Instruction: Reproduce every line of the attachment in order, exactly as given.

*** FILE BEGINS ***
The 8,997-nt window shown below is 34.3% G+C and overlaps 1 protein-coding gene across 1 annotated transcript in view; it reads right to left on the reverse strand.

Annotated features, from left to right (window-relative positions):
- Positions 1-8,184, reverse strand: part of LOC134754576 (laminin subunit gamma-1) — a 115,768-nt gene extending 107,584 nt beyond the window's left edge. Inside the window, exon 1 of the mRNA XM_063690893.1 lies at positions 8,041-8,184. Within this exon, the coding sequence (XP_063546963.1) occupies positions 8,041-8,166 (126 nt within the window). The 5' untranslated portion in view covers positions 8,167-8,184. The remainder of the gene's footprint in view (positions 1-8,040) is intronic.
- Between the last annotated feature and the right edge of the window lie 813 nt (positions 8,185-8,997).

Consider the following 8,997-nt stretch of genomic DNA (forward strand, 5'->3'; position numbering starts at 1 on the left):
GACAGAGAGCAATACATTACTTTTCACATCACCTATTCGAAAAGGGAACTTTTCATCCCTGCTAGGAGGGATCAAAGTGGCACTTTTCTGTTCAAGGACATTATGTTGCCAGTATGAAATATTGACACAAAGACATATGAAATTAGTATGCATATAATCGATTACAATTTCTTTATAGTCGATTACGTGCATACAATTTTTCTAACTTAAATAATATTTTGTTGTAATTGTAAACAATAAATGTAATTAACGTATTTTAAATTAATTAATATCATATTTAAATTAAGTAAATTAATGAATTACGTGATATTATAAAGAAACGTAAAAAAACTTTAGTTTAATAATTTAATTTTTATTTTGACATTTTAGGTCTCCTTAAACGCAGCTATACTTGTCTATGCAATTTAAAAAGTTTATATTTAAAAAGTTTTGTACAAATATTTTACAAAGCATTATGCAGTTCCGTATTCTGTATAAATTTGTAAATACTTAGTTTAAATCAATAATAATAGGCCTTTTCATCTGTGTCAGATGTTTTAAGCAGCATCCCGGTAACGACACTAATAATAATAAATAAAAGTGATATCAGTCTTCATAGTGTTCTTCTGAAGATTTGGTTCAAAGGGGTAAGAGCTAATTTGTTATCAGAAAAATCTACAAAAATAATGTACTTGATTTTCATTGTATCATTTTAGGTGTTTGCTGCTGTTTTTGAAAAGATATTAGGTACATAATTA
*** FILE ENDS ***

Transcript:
The 8,997-nt window shown below is 34.3% G+C and overlaps 1 protein-coding gene across 1 annotated transcript in view; it reads right to left on the reverse strand.

Annotated features, from left to right (window-relative positions):
- Positions 1-8,184, reverse strand: part of LOC134754576 (laminin subunit gamma-1) — a 115,768-nt gene extending 107,584 nt beyond the window's left edge. Inside the window, exon 1 of the mRNA XM_063690893.1 lies at positions 8,041-8,184. Within this exon, the coding sequence (XP_063546963.1) occupies positions 8,041-8,166 (126 nt within the window). The 5' untranslated portion in view covers positions 8,167-8,184. The remainder of the gene's footprint in view (positions 1-8,040) is intronic.
- Between the last annotated feature and the right edge of the window lie 813 nt (positions 8,185-8,997).

Consider the following 8,997-nt stretch of genomic DNA (forward strand, 5'->3'; position numbering starts at 1 on the left):
GACAGAGAGCAATACATTACTTTTCACATCACCTATTCGAAAAGGGAACTTTTCATCCCTGCTAGGAGGGATCAAAGTGGCACTTTTCTGTTCAAGGACATTATGTTGCCAGTATGAAATATTGACACAAAGACATATGAAATTAGTATGCATATAATCGATTACAATTTCTTTATAGTCGATTACGTGCATACAATTTTTCTAACTTAAATAATATTTTGTTGTAATTGTAAACAATAAATGTAATTAACGTATTTTAAATTAATTAATATCATATTTAAATTAAGTAAATTAATGAATTACGTGATATTATAAAGAAACGTAAAAAAACTTTAGTTTAATAATTTAATTTTTATTTTGACATTTTAGGTCTCCTTAAACGCAGCTATACTTGTCTATGCAATTTAAAAAGTTTATATTTAAAAAGTTTTGTACAAATATTTTACAAAGCATTATGCAGTTCCGTATTCTGTATAAATTTGTAAATACTTAGTTTAAATCAATAATAATAGGCCTTTTCATCTGTGTCAGATGTTTTAAGCAGCATCCCGGTAACGACACTAATAATAATAAATAAAAGTGATATCAGTCTTCATAGTGTTCTTCTGAAGATTTGGTTCAAAGGGGTAAGAGCTAATTTGTTATCAGAAAAATCTACAAAAATAATGTACTTGATTTTCATTGTATCATTTTAGGTGTTTGCTGCTGTTTTTGAAAAGATATTAGGTACATAATTA